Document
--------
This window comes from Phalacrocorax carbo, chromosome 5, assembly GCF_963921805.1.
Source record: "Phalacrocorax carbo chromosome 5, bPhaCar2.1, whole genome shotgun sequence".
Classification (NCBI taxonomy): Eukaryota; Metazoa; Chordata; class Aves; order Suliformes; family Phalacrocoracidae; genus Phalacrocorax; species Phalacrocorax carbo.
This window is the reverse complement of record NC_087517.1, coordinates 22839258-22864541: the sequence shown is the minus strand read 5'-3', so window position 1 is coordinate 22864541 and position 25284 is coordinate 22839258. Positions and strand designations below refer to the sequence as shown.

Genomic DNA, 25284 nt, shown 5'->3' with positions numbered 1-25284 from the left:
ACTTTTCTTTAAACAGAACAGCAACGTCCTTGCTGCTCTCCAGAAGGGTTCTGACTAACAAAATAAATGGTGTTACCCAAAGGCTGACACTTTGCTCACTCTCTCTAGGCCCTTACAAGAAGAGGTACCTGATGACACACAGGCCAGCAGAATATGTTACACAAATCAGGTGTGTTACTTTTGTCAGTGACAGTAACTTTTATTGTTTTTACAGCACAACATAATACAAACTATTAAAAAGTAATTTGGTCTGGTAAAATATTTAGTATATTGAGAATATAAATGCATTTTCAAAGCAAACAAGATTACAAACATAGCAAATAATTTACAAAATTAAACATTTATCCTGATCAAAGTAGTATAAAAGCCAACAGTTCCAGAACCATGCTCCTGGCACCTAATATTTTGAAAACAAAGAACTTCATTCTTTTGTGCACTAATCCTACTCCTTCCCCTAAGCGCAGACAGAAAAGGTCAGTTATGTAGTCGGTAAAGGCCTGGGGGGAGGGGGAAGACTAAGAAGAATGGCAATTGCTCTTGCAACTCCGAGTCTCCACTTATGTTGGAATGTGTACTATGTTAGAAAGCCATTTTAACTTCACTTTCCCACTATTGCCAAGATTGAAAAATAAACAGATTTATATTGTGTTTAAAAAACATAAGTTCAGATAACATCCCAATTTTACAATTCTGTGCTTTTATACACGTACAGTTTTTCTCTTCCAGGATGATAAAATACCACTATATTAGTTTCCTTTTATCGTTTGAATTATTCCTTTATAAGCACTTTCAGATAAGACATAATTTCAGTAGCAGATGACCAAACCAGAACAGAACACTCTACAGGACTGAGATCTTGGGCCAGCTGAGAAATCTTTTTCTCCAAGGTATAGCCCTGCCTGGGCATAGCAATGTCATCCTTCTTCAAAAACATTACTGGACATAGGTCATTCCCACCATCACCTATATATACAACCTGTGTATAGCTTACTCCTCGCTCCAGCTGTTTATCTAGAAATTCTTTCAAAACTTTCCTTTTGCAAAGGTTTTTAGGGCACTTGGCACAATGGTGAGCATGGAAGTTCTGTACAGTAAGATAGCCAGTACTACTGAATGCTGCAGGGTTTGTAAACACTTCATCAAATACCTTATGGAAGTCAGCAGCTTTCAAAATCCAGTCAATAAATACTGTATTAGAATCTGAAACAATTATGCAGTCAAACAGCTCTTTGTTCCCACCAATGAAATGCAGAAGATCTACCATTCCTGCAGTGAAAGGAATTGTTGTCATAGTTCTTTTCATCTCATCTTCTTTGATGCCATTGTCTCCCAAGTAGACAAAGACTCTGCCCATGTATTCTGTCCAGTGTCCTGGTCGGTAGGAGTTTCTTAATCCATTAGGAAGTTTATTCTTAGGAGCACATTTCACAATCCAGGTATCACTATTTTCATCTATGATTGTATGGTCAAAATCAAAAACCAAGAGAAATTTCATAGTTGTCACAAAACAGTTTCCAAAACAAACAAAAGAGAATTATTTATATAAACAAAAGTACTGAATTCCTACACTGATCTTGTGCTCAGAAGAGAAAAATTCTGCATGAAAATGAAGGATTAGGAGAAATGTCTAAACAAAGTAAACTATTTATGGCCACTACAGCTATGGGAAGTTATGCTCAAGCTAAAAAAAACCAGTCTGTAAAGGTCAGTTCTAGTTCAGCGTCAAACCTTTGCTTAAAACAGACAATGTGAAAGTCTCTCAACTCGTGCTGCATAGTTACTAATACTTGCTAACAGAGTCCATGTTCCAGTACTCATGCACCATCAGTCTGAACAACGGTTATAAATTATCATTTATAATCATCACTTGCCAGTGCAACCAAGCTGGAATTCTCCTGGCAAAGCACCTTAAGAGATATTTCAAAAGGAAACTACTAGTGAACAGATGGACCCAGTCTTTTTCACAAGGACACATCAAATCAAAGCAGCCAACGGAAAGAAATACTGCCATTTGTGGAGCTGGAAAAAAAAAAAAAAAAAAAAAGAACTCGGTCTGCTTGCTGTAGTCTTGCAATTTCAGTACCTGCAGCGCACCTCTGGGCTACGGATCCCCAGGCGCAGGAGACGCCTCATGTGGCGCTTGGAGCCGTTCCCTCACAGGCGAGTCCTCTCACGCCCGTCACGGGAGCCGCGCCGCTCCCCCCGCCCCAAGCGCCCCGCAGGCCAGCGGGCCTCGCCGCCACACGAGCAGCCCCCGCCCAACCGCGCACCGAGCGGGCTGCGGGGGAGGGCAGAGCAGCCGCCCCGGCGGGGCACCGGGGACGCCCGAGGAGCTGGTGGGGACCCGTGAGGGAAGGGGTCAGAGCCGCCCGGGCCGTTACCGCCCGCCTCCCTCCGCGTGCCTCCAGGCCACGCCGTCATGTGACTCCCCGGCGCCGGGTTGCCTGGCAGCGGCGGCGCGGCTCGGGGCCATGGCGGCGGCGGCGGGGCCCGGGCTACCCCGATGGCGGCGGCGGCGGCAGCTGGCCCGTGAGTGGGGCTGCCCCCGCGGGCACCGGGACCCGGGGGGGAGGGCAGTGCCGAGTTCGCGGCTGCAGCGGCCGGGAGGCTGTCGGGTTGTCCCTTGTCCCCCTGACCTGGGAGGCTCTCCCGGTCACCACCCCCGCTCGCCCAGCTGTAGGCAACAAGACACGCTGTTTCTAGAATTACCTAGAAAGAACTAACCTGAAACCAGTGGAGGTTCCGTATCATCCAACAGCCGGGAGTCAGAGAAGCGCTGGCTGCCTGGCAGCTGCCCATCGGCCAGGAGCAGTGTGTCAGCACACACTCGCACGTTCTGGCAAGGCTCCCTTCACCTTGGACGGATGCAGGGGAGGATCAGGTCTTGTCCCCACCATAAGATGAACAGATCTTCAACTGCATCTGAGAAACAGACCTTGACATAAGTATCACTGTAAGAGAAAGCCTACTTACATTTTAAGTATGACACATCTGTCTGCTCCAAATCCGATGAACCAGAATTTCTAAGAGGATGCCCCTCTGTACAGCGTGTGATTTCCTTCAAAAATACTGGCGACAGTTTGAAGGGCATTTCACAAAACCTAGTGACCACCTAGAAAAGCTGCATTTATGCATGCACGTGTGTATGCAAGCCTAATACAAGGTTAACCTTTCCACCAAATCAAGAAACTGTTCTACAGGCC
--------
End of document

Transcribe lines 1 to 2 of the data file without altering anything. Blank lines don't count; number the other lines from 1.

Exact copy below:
This window comes from Phalacrocorax carbo, chromosome 5, assembly GCF_963921805.1.
Source record: "Phalacrocorax carbo chromosome 5, bPhaCar2.1, whole genome shotgun sequence".